ADHD and Learning Disabilities

Many people believe that children with ADHD also have learning disabilities and vice versa. A learning disability is generally defined as a two-year delay in grade level in either spelling, reading, or math. Forty percent of children diagnosed with ADHD have learning disabilities, and 15 to 20 percent of learning-disabled children have ADHD. The disorders overlap somewhat, but keep in mind that not all children with ADHD have difficulties in school. In fact, some are in gifted and talented programs.


There are several approaches to treating ADHD. These include stimulant medication and behavior modification. Stimulant medications such as Ritalin, Dexedrine, and Cylert help normalize a child's behavior. These drugs have a calming effect when used to treat ADHD. These medications have been around for a long time and were used in World War II to help keep radar operators awake. Behavior modification techniques often make use of positive stimuli to change undesirable. For example, parents of young children are taught that it is better to impose a "time-out" or to send a child to his or her room than to yell and scream at the youngster. Rewarding ADHD children with "smiley" faces or stars also goes over well with younger children. As children grow older, the behavior modification techniques must become more sophisticated. Parents of teen might say, "I'm pleased with your behavior," and grant the child permission to use the car for a few hours on the weekend.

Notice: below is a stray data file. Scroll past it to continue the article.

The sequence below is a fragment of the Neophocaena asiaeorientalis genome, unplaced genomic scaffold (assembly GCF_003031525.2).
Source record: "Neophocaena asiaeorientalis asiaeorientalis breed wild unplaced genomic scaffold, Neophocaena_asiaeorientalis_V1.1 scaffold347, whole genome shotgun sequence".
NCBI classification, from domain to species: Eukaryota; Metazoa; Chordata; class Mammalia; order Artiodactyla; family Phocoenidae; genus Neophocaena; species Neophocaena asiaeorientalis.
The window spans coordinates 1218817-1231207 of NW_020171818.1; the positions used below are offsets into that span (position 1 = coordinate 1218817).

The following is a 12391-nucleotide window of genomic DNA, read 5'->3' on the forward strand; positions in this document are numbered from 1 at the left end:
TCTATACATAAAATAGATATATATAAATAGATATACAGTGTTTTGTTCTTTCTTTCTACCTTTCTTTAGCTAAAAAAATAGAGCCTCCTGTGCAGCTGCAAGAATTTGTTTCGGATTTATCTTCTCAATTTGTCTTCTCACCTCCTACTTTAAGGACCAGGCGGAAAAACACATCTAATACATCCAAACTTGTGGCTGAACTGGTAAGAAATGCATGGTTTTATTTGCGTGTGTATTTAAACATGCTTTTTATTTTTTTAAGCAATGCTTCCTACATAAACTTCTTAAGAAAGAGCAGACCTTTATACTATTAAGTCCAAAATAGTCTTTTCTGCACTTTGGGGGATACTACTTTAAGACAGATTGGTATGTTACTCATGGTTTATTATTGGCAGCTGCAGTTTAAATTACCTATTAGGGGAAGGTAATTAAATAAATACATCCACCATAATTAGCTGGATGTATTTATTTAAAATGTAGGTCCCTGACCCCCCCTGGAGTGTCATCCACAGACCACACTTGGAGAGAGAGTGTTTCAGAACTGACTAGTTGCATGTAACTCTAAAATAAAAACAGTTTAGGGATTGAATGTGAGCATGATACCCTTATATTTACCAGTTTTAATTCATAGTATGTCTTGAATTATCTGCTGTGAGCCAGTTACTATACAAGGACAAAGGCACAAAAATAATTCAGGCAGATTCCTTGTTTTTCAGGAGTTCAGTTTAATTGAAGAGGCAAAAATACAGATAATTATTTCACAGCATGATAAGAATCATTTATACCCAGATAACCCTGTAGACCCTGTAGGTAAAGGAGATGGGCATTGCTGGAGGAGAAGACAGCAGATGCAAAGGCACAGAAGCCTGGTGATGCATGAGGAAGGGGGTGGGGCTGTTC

At the National Institutes of Health (NIH), we are currently using a multimodal treatment approach. We combine medication and behavior modification, we use every single tool that we have to help these children and their families.

Parents and educators must understand the disorder and its symptoms. Since school-age children spend so much time is school, we encourage parents to talk to the school counselor and teacher(s) about the disorder, its symptoms, and current approaches to treatment.

NIH Day Program

NIH has devoted up to six beds of its day hospital program to the evaluation and study of ADHD children. Children arrive on the NIH school bus and attend, class from 9 a.m. to 3 p.m. It's a highly structured, positive, reinforcing day.

In the past, we've used things like activity monitors, which are solid-state mini-computers that can be worn on the wrist, to measure a child's activity level.

Because hyperactive children do best in highly structured settings, where things are clearly mapped out, we encourage parents to prepare schedules for school and home. Structure combined with positive reinforcement helps most of these children.

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